On Dec. 16, Global risk analytics company Verisk Maplecroft launched its sixth annual Legal and Regulatory Environment Risk Atlas (LRERA) which enables companies to identify and compare potential risks to investments in 173 countries.

Of the top 10 countries presenting the highest levels of risk, five are in sub-Saharan Africa with Somalia ranking No. 2 worldwide, Central African Republic ranking No. 4, Eritrea No. 5, DRC No. 6 and South Sudan No. 8, according to Maplecroft.

Over the past year, there has been a focus on Somalia’s lagging economy, political violence and piracy of commercial ships.

The fear is Somalia’s business insecurity could slow industry interest in neighboring East African countries, where gas reserves are being developed off the Mozambique and Tanzania coast, while oil production is ramping up in Uganda and Kenya.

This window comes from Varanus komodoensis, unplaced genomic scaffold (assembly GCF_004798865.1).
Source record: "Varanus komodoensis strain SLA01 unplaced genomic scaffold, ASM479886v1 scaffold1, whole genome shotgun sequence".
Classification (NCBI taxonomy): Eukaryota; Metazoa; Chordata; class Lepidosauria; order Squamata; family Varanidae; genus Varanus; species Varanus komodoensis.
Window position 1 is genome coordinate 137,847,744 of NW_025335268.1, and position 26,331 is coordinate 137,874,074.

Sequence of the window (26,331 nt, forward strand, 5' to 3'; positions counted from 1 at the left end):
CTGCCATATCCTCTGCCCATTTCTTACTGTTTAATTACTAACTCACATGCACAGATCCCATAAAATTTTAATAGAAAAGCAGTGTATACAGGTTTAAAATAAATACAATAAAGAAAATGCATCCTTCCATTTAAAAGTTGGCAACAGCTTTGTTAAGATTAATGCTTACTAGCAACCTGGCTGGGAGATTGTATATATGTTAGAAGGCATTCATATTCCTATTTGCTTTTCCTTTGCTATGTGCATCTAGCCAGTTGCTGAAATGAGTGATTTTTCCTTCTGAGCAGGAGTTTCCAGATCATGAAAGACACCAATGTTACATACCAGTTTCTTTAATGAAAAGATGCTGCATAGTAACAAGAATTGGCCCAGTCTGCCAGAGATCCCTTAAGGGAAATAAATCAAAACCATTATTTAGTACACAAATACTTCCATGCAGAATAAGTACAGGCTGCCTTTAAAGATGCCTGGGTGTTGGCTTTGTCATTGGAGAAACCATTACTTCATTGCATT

But some reports indicate that conditions are improving thanks to peacekeeping assistance and Somalia’s efforts towards holding democratic elections in 2016. In fact, Somalia is now encouraging international energy companies to conduct oil exploration with plans to expand the port at Mogadishu to accommodate oil development, according to Abdulkadir Abiikar Hussein, director of oil and gas exploration for Somalia’s Ministry of Petroleum and Mineral Resources, in a BBC News interview.

Meanwhile, since new violence broke out in South Sudan a year ago, the country’s warring factions have yet to reach a comprehensive peace agreement.

That violence prompted China to join the U.N.’s South Sudan peacekeeping force in September to help protect Chinese workers and oil installations where China’s state-owned National Petroleum Corp. holds a 40 percent stake in a joint oil field venture and a 1,000-mile export pipeline to Port Sudan. Prior to the latest fighting, Sudan accounted for 5 percent of China’s crude oil imports.